Natives California Dreamin

FONTANA, Calif. – California Speedway is a long way from Charlotte, N.C., the unofficial base of NASCAR Winston Cup stock car racing.

It’s more than 2,400 miles away, in fact. But though most of the teams and drivers live and work in the Charlotte area, this weekend’s NAPA Auto Parts 500 is like a homecoming.

There are five drivers in Sunday’s race who were born in California: Jeff Gordon, Robby Gordon, Kevin Harvick, Mike Skinner and Jimmie Johnson. Perhaps as a sign that NASCAR is no longer a regional sport, there are more drivers from California than North Carolina (Dale Jarrett, Dale Earnhardt Jr. and Kyle Petty).

Plus, there are two more California natives in Saturday’s Auto Club 300 Busch Series race – Casey Mears and Ron Hornaday.

“The people back home have been great through my whole career,” said Harvick, who is from Bakersfield, a couple hours north of Los Angeles. “They’ve really shown support for me, Hornaday, Jimmie and other guys from the area. They’ve been there through thick and thin.

“Bakersfield is a probably the biggest, center of racing out West. You’ve got a bunch of Featherlite Southwest Tour and Winston West Series guys headquartered right there. I wouldn’t want to be anywhere else if I were still racing in California. Because of that, it was just an awesome place to grow up and a great place to learn from other people. There were so many different (racing) series running out there. It really gave me a good base to move from.”

Harvick isn’t that far removed from racing in California, but it’s been awhile for Skinner, who is from Susanville and has lived in Ontario – near California Speedway.

“Back in 1974 is when I began racing. I saved up my money and bought a 1971 Plymouth Road Runner,” Skinner said. “Me and my buddy worked on the car always. Every bit of time was spent in a garage turning wrenches and trying to make the car the best it could be. I won in every class they had that I could race in. I just wanted to race, I didn’t care where or which division. We would travel over to Cedarville, Calif., Chico, county fairs and Nevada to compete.”

Racing wasn’t making Skinner rich in those days, but he was simply trying to make a name for himself.

“The big events would pay $1,000,” Skinner said. “I raced a lot at Bakersfield, Calif., which was a quarter-mile asphalt, high-banked track. Most of the other tracks were dirt. I raced primarily at Susanville Speedway in Calif., where I won three track championships. Then, in 1983, I moved to North Carolina to try to make it in the big leagues. It was time to either move or take up another profession.”

Skinner bounced around in North Carolina before landing a NASCAR Craftsman Truck Series ride with Richard Childress. That was his big break, and in 1997, Skinner landed in Winston Cup.

Robby Gordon’s route to Winston Cup was full of twists and turns, literally. He was an off-road racer of considerable talent before moving to Trans-Am and IMSA road racing and then to Indy-cars.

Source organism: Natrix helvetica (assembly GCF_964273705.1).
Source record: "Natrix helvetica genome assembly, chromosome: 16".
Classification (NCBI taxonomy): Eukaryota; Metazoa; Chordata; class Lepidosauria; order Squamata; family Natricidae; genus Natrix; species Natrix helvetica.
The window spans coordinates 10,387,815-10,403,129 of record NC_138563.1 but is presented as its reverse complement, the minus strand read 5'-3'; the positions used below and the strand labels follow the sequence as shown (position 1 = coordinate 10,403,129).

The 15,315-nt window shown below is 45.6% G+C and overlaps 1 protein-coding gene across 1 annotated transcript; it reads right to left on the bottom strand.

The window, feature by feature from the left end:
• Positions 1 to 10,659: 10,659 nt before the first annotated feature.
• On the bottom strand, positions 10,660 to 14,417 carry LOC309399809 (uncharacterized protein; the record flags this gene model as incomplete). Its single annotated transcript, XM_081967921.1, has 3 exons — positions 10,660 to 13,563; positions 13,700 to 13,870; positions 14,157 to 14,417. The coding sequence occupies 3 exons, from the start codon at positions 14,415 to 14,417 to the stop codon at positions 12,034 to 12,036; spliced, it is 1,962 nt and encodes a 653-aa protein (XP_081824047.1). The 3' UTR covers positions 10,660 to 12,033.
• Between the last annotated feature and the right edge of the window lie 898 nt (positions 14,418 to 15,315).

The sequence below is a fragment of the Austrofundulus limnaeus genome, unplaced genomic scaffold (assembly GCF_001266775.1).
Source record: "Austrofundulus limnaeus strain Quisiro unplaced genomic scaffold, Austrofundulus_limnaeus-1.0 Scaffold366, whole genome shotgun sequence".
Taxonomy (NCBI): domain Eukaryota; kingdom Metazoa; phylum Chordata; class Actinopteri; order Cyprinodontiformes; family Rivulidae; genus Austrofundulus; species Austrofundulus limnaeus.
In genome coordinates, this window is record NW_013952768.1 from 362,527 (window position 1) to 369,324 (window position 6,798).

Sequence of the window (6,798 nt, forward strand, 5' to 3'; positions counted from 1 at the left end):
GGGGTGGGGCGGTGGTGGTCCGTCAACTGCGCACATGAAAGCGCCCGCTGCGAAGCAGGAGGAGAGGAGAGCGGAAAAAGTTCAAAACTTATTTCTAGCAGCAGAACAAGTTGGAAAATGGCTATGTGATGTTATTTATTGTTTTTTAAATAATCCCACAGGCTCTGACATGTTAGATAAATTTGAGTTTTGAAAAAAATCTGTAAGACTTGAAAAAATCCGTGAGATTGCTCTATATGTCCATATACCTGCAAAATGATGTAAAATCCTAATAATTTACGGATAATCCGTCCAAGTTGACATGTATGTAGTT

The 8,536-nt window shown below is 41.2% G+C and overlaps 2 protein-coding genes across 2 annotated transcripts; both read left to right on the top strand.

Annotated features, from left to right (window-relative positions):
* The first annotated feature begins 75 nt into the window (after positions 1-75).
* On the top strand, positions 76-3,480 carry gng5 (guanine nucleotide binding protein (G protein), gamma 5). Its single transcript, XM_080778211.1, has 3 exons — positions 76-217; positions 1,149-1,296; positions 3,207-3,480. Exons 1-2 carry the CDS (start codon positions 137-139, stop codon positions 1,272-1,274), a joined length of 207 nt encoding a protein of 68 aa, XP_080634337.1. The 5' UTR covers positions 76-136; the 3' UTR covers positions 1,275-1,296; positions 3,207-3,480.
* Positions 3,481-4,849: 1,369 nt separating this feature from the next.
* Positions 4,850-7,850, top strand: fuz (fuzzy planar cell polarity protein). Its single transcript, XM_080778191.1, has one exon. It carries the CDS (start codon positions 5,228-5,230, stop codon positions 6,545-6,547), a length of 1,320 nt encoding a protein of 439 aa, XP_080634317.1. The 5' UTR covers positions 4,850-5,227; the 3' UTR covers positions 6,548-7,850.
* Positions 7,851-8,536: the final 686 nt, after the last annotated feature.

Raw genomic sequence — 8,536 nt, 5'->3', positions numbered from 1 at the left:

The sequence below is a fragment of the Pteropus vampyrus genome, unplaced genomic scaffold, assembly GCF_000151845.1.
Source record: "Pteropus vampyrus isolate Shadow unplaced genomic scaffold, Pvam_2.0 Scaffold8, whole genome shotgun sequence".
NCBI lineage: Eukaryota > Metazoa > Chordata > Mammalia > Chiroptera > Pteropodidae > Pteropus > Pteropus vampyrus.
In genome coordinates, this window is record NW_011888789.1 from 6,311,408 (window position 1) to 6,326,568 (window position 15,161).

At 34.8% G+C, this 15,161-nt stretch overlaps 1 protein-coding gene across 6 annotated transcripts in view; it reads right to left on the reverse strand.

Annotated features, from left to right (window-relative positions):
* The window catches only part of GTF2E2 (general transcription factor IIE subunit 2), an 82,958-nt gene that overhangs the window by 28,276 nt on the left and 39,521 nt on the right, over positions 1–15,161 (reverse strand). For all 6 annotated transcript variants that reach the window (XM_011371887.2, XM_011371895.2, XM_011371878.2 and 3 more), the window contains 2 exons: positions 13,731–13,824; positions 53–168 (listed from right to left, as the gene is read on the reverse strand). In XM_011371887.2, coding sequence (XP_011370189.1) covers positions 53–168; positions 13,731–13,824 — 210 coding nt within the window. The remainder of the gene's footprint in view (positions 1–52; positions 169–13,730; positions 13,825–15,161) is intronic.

Gordon’s hometown is Orange, less than an hour from California Speedway.

“I’m really looking forward to Fontana because it’s in my backyard,” Gordon said. “My family still lives in Orange, Calif., which is only about 45 minutes from the track. I’ve still got a house out there that is next door to my father’s house and his race shop.

“My father’s race shop was actually my first race shop where he and I built a lot of my cars. He still races his off-road cars out of there. So, Fontana is a pretty good trip for me. I’ll go out there a little early and stay for a few days after the race is over with. I don’t get to see my parents and sisters very often, and I take every chance I can get.”

Harvick looks forward to visiting some of his relatives, too.

“I’ll see some of my family,” Harvick said. “My sister and her husband will be there. I don’t get to see her too much, so that’ll be cool.”

But the best part, Harvick said, perhaps only half-jokingly, was the “wide variety of Mexican food.”

“I love it,” Harvick said. “You’ve got Mexican fast food, Mexican sit-down places and really nice Mexican places. I can’t get enough of it when we go out there. It’s home cooking for me.”

Though California is home to Jeff Gordon, his “home cooking” is in Indiana. Gordon spent much of his formative years in Indiana after his stepfather moved him there to race more often.

Still, Gordon seems to have an attachment to California Speedway, where he’s the only two-time Winston Cup winner. Besides the 1997 and ’99 victories, Gordon has finished second, fourth and 11th and led four of the five races here.

“I can’t pinpoint exactly why we’ve been so dominant there,” Gordon said. “This track is like a carbon copy of Michigan where we’ve also had a lot of success. It’s really wide and very fast but it can be tough to pass on.

“You keep hearing about clean air. With the springs and the shocks that we run these days, we get the car stuck down to the ground so well. Aerodynamics is so important, and when you get behind one or two cars, your car just starts buffeting around and it just doesn’t handle the same. You get out in clean air, and it’s just, ‘See ya later.’ ”

Johnson said “See ya later” to California a few years ago when he started racing stock cars in the ASA series. Born in El Cajon, near San Diego, Johnson has reached the big-time as Gordon’s teammate.

“It’s great that we’re heading back to California, and I’ll be on my home turf,” Johnson said. “The Lowe’s team will have tremendous fan support all weekend long. I hope that we can put on a good show for them and finish in the Top 15.”

Of course, Johnson will have four other guys fighting for home-crowd cheers.

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